Filling Materials

White Composite Fillings

Silver amalgam fillings are valued for their durability and strength, and are regarded safe.6 However, silver fillings tend to stand out against white teeth, leading some to consider more aesthetic options. White composite fillings blend with the color of your teeth. They are usually made of plastic and glass components. Composites are generally stronger than other amalgam alternatives because of their ability to bond with teeth. One of their great advantages over amalgams is that they generally do not require tooth preparations to be as large. Less drilling means greater protection of the tooth’s original structure. Moreover, white composites promote a more natural-looking smile.

Glass Ionomer Cement (GIC)

These fillings are comprised of acrylic and glass. They match the color of teeth almost as well as composites, but serve a unique purpose.9 They are designed to transmit fluoride and other minerals into the teeth and saliva in order to prevent cavities and strengthen teeth. Amazingly, the cement can recharge itself by collecting fluorides from sources like toothpastes and water. In addition, GIC fillings sometimes make good fillings for children because they do not always necessitate drilling. Conversely, one drawback is their tendency to be more brittle than their counterparts. Thus, they should be used in places subject to less wear and tear.11

Ceramic Fillings

These fillings are generally composed of porcelain. They are tooth-colored just as composite and GIC fillings. However, their greatest virtue seems to be their stain resistance. Nevertheless, they are usually weaker than composite fillings.

Lasers

With the help of a power source and reflectors, lasers shoot beams of light that can be used to pierce through tooth decay while preserving the healthy tooth structure. Just like air-abrasion, lasers can replace the dental drill and rarely require anesthesia. Thus, lasers eliminate the need for noise, needles, and numbness. Lasers have many other uses as well, including disinfection of root canals and reduction of tooth sensitivity.18 On the other hand, lasers can be expensive, and demand great skill. Nonetheless, more and more patients are reaping the benefits of this revolutionary tool.

Mouthguards

Mouthguards prevent teeth, tongue, gums, jaw, and face injuries. They particularly profit athletes such as volleyball players, football players, and wrestlers. They may be purchased in three main varieties. The least expensive kind is a pre-formed, generic mold. However, some find this type bulky and awkward to use. Secondly, the “boil and bite” method is a relatively inexpensive option that can be soaked in warm water and shaped to your mouth. Finally, mouthguards can be professionally fitted to your mouth for improved wear-ability. While this may be the most elaborate and expensive option, many athletes appreciate the benefits of a snugly-fitting mouthguard.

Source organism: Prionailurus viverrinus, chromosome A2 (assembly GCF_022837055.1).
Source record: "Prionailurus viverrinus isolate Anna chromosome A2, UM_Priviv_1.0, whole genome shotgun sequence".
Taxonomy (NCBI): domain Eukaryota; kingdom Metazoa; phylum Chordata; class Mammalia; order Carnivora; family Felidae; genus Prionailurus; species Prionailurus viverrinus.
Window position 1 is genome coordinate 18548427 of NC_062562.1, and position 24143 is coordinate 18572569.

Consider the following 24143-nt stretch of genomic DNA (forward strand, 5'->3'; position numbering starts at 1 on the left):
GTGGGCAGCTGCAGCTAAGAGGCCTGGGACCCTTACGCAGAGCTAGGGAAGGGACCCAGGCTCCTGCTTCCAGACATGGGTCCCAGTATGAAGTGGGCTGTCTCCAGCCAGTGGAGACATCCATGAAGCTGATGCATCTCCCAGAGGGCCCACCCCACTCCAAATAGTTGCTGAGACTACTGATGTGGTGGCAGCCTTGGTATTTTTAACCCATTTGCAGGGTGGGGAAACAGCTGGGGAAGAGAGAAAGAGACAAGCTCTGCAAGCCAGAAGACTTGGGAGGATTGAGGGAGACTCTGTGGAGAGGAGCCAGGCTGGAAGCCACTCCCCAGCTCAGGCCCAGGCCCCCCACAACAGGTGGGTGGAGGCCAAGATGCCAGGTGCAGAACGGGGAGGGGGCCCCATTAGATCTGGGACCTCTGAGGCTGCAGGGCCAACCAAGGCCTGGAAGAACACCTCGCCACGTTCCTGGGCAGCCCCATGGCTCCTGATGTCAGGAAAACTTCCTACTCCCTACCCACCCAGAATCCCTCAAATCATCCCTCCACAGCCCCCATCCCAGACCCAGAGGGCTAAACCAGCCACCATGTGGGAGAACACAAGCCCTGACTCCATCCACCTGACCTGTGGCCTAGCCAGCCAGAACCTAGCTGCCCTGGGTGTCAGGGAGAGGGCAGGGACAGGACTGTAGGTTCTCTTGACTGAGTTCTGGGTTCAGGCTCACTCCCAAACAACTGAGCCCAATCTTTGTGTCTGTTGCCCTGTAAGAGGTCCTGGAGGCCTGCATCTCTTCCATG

Regenerative Dentistry

Sciences such as molecular and stem-cell biology have great implications for the future of tooth restorations. Though synthetic restorations like implants, dentures, and fillings work well, they are no match for your natural teeth. Think about the benefits of recreating authentic tooth cells. Envision replacing missing teeth with real teeth, or using actual tooth cells to fill cavities; the possibilities of regenerative dentistry seem virtually limitless.13

Topical Fluorides

Topical fluorides are a mainstay of contemporary dentistry. First recognized for their value in reducing tooth sensitivity, they were later praised for their ability to prevent tooth decay and strengthen teeth.17 One may obtain fluorides relatively cheaply and easily via prescription medicines, professional treatments, or over-the-counter toothpastes. Ordinary tap water may also be a good source of fluoride, thanks to the efforts of community health projects. Please note that the amount of fluoride in public water supplies depends on community regulations. If you get plenty of fluoride from drinking water, additional fluoride sources may be unnecessary. The dentist may help determine an amount of fluoride right for you.